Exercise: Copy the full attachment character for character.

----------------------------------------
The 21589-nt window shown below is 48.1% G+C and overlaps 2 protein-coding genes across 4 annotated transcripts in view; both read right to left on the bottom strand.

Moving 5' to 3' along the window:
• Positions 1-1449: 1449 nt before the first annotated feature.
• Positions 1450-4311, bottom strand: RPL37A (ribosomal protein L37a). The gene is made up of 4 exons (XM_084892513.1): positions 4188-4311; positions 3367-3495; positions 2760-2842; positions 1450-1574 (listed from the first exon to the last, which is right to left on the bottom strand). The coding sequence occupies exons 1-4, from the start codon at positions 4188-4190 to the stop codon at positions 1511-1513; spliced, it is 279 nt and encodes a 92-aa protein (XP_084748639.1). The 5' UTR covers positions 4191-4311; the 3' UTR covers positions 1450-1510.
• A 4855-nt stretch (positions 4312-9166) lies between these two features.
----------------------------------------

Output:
The 21589-nt window shown below is 48.1% G+C and overlaps 2 protein-coding genes across 4 annotated transcripts in view; both read right to left on the bottom strand.

Moving 5' to 3' along the window:
• Positions 1-1449: 1449 nt before the first annotated feature.
• Positions 1450-4311, bottom strand: RPL37A (ribosomal protein L37a). The gene is made up of 4 exons (XM_084892513.1): positions 4188-4311; positions 3367-3495; positions 2760-2842; positions 1450-1574 (listed from the first exon to the last, which is right to left on the bottom strand). The coding sequence occupies exons 1-4, from the start codon at positions 4188-4190 to the stop codon at positions 1511-1513; spliced, it is 279 nt and encodes a 92-aa protein (XP_084748639.1). The 5' UTR covers positions 4191-4311; the 3' UTR covers positions 1450-1510.
• A 4855-nt stretch (positions 4312-9166) lies between these two features.